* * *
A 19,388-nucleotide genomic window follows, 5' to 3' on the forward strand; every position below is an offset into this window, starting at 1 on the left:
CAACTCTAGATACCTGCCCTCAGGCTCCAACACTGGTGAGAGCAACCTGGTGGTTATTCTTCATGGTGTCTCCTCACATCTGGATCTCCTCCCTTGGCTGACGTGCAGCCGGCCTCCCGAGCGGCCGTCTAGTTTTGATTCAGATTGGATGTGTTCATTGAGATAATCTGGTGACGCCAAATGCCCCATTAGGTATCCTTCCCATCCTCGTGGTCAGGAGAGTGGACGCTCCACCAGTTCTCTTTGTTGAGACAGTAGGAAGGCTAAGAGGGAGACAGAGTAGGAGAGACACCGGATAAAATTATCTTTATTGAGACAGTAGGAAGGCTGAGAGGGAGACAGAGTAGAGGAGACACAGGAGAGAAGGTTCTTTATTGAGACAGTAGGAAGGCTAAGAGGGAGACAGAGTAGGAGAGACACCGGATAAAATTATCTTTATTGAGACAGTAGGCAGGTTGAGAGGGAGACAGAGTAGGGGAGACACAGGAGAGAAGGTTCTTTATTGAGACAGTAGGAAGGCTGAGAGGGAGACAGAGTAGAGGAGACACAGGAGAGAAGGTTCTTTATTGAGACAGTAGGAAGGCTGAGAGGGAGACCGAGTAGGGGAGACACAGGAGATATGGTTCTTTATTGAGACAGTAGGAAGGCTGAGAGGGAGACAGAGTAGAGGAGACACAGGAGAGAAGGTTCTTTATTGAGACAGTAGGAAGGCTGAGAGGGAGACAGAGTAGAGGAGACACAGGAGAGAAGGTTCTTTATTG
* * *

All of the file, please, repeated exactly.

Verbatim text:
A 19,388-nucleotide genomic window follows, 5' to 3' on the forward strand; every position below is an offset into this window, starting at 1 on the left:
CAACTCTAGATACCTGCCCTCAGGCTCCAACACTGGTGAGAGCAACCTGGTGGTTATTCTTCATGGTGTCTCCTCACATCTGGATCTCCTCCCTTGGCTGACGTGCAGCCGGCCTCCCGAGCGGCCGTCTAGTTTTGATTCAGATTGGATGTGTTCATTGAGATAATCTGGTGACGCCAAATGCCCCATTAGGTATCCTTCCCATCCTCGTGGTCAGGAGAGTGGACGCTCCACCAGTTCTCTTTGTTGAGACAGTAGGAAGGCTAAGAGGGAGACAGAGTAGGAGAGACACCGGATAAAATTATCTTTATTGAGACAGTAGGAAGGCTGAGAGGGAGACAGAGTAGAGGAGACACAGGAGAGAAGGTTCTTTATTGAGACAGTAGGAAGGCTAAGAGGGAGACAGAGTAGGAGAGACACCGGATAAAATTATCTTTATTGAGACAGTAGGCAGGTTGAGAGGGAGACAGAGTAGGGGAGACACAGGAGAGAAGGTTCTTTATTGAGACAGTAGGAAGGCTGAGAGGGAGACAGAGTAGAGGAGACACAGGAGAGAAGGTTCTTTATTGAGACAGTAGGAAGGCTGAGAGGGAGACCGAGTAGGGGAGACACAGGAGATATGGTTCTTTATTGAGACAGTAGGAAGGCTGAGAGGGAGACAGAGTAGAGGAGACACAGGAGAGAAGGTTCTTTATTGAGACAGTAGGAAGGCTGAGAGGGAGACAGAGTAGAGGAGACACAGGAGAGAAGGTTCTTTATTG